A relationship shouldn’t be based on being afraid that you aren’t living up to someone else’s standards. If they can’t handle the fact that you would rather retreat to the lodge, sip on a hot toddy, and scroll through Everlane’s latest arrivals than carve up that sweet, fresh powder with them, then they aren’t worth your time or trouble.
3. Deprioritizing your physical and mental health
If your partner’s actions are detrimental to your health in any way, let them know, and if it comes down to it, break up with them. “My now ex-boyfriend…asked to be in an open relationship,” recounts Meghan, 24, who begrudgingly agreed to give it a try. “While in an open relationship, he grew distant and [accused me of] being jealous when all I wanted was firm boundaries. It made me feel unimportant, unattractive, and as if I wasn’t ‘good enough’ in bed. I drank a lot more [and] became depressed to the point where I wouldn’t even get up to go to work.”
The ability to overlook this kind of behavior, despite its harm to your health, comes down to science. Dating coach Evan Marc Katz notes that attraction is marked by “the chemical cocktail [of] dopamine, norepinephrine, serotonin, and pheromones, which light up the same pleasure centers in your brain that drugs like cocaine do. This can stimulate high highs and low lows similar to what drug users experience.”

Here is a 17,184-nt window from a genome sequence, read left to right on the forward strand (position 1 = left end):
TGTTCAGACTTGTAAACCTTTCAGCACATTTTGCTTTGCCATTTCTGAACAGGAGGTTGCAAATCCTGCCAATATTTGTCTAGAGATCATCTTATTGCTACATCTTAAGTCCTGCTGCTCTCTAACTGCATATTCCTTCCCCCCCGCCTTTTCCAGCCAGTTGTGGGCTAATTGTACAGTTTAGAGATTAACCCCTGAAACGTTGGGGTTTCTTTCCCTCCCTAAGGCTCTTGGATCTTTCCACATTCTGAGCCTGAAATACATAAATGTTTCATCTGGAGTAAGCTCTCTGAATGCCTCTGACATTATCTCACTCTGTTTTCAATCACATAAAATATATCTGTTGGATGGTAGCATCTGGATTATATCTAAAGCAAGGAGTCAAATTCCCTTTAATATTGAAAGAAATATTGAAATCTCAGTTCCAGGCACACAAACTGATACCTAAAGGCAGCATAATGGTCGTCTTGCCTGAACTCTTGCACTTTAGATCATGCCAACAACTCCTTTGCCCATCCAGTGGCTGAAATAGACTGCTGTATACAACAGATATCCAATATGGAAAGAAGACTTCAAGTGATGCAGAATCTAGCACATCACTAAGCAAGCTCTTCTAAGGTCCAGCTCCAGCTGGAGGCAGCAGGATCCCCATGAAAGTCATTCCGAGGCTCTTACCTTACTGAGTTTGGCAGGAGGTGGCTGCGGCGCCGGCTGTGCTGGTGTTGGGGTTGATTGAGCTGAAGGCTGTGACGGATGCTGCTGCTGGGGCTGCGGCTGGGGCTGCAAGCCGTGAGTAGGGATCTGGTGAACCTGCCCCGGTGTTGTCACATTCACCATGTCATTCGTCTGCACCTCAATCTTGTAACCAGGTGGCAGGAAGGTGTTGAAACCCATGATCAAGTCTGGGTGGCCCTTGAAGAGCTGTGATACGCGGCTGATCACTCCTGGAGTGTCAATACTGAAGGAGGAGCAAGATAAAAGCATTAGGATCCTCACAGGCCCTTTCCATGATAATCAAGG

So while you may feel anxious or depressed at several points in your relationship, the high you get from occasional affirmation or attention can make you look past these negative feelings entirely. While many live with anxiety and/or depression in their day-to-day lives, it’s important to take note if a disproportionate amount of anxiety is stemming specifically from your relationship, and if it is, to consider moving on.
4. Staying with someone because you don’t think you can do better
I spent over a year dating a man who was emotionally unavailable and, all in all, just not that into me. While I should have realized it wasn’t going anywhere after six months of dating without successfully having the DTR conversation, I stayed with him. I felt validated just by being with him, because I thought he was better looking than me, that his career was more prestigious than mine, that his apartment was nicer than my own, and that he was just all-around better than me. I attached my self-worth to my perception of his worth. Though I knew we weren’t a good match, I would make compromise after compromise and postpone breaking things off with him for fear of never finding another man who was “as good as him.”
“We must choose only the partners who choose us,” says Gross. “Working too hard [to keep someone’s] affection is surefire sign that you are with the wrong person.” If someone does not consistently go out of their way to choose you, you can absolutely do better than them. And to my surprise and delight, once my time with this man concluded, I found myself dating people who, believe it or not, were actually much better.
My personal queen, Brené Brown, sums it all up in her Netflix special. “True belonging doesn’t require you to change who you are, it requires you to be who you are.” I don’t ordinarily speak in tired platitudes, but at the end of the day, be your mothereffing self. Avoid having to keep track of little lies you have told along the way, put value in your health, and show up for your friends and family. You’ll be all the better for it.